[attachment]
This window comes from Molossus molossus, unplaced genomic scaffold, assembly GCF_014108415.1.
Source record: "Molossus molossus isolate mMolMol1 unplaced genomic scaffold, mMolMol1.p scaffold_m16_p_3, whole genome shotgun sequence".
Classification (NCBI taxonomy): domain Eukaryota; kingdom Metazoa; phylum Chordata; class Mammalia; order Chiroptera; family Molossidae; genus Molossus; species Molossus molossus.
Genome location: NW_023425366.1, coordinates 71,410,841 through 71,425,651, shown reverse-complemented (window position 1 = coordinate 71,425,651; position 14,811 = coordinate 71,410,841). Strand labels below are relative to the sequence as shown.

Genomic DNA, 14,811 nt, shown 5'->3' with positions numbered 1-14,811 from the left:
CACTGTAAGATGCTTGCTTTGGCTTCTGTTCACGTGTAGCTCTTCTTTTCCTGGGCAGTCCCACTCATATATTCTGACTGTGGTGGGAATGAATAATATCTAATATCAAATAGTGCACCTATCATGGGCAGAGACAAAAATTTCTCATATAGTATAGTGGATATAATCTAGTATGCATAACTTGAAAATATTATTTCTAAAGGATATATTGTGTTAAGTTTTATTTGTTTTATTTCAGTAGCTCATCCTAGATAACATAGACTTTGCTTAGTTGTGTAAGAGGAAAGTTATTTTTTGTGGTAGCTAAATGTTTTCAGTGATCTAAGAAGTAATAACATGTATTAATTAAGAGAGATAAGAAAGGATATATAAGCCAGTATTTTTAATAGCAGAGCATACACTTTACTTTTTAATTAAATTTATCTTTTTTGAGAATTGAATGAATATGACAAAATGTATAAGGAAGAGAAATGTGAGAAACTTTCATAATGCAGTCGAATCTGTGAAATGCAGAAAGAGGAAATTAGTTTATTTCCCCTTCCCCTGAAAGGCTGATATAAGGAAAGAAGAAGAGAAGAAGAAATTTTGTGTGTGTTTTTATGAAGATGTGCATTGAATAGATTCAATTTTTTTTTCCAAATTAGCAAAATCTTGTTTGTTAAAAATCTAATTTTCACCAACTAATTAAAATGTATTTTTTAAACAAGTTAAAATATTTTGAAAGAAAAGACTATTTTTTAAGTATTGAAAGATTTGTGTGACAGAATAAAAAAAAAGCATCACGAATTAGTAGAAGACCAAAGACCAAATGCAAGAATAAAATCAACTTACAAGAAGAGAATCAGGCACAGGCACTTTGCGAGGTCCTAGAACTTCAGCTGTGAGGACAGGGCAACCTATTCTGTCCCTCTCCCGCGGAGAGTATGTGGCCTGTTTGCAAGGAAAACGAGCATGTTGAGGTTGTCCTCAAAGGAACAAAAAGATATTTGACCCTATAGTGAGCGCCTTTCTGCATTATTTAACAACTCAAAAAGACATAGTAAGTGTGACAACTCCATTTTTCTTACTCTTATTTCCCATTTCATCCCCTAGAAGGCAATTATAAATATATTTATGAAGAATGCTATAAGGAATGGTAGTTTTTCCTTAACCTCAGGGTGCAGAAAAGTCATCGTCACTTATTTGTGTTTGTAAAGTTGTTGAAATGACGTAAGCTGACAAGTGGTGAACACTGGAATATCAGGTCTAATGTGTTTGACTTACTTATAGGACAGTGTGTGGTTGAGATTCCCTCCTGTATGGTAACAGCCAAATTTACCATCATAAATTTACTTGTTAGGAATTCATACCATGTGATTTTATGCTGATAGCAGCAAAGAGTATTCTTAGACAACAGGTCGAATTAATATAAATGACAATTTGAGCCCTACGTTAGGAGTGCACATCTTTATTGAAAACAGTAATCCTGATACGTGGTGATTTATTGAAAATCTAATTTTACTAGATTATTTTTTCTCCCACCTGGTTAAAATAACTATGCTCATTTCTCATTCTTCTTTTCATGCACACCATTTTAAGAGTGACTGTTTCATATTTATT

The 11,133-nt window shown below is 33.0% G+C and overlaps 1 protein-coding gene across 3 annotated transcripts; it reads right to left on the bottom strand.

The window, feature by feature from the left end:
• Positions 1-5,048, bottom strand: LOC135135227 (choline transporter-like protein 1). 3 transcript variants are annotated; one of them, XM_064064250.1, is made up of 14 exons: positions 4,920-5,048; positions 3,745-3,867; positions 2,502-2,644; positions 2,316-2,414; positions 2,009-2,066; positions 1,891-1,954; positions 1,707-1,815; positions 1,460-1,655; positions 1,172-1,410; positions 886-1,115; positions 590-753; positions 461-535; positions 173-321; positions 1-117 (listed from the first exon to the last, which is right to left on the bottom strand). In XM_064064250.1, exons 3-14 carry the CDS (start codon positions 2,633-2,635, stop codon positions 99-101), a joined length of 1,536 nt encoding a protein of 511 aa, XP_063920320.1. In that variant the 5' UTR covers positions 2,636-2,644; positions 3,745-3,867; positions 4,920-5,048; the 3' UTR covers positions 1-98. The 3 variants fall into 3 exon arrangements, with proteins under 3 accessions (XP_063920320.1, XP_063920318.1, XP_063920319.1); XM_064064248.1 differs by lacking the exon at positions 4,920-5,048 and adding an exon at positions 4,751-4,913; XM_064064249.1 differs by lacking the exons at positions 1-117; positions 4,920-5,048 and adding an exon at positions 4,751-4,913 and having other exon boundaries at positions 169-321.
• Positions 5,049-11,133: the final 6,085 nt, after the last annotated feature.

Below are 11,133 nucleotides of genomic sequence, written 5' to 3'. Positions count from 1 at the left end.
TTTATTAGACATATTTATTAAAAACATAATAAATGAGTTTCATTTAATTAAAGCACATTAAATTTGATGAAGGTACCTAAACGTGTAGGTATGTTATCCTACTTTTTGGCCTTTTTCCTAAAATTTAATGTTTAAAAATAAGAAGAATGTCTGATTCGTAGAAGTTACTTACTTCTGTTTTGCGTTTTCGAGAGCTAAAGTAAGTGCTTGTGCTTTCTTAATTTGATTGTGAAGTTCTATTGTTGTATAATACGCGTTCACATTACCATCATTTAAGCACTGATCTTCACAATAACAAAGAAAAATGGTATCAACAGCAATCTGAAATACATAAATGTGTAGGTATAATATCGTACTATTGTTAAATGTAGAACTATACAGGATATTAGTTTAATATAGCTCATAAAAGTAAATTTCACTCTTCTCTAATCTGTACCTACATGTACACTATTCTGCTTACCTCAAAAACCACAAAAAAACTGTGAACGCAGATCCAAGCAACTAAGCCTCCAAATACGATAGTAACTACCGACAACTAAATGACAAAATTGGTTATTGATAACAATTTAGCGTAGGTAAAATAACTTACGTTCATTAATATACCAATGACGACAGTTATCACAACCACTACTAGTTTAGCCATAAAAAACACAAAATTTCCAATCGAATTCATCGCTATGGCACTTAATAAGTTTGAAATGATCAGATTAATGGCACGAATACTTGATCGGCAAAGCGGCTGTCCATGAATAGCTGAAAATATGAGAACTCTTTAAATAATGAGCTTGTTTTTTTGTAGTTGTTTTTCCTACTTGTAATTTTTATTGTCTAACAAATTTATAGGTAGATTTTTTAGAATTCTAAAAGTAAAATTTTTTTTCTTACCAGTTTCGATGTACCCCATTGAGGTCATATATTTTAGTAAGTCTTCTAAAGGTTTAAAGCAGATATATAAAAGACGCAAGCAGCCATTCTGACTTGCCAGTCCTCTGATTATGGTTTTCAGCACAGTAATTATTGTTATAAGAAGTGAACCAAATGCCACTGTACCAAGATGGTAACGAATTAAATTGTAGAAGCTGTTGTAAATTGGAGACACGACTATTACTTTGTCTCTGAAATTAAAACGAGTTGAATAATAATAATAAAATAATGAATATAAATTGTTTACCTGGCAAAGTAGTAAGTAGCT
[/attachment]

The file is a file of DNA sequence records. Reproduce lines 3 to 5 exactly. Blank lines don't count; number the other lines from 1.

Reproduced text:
Classification (NCBI taxonomy): domain Eukaryota; kingdom Metazoa; phylum Chordata; class Mammalia; order Chiroptera; family Molossidae; genus Molossus; species Molossus molossus.
Genome location: NW_023425366.1, coordinates 71,410,841 through 71,425,651, shown reverse-complemented (window position 1 = coordinate 71,425,651; position 14,811 = coordinate 71,410,841). Strand labels below are relative to the sequence as shown.

Genomic DNA, 14,811 nt, shown 5'->3' with positions numbered 1-14,811 from the left: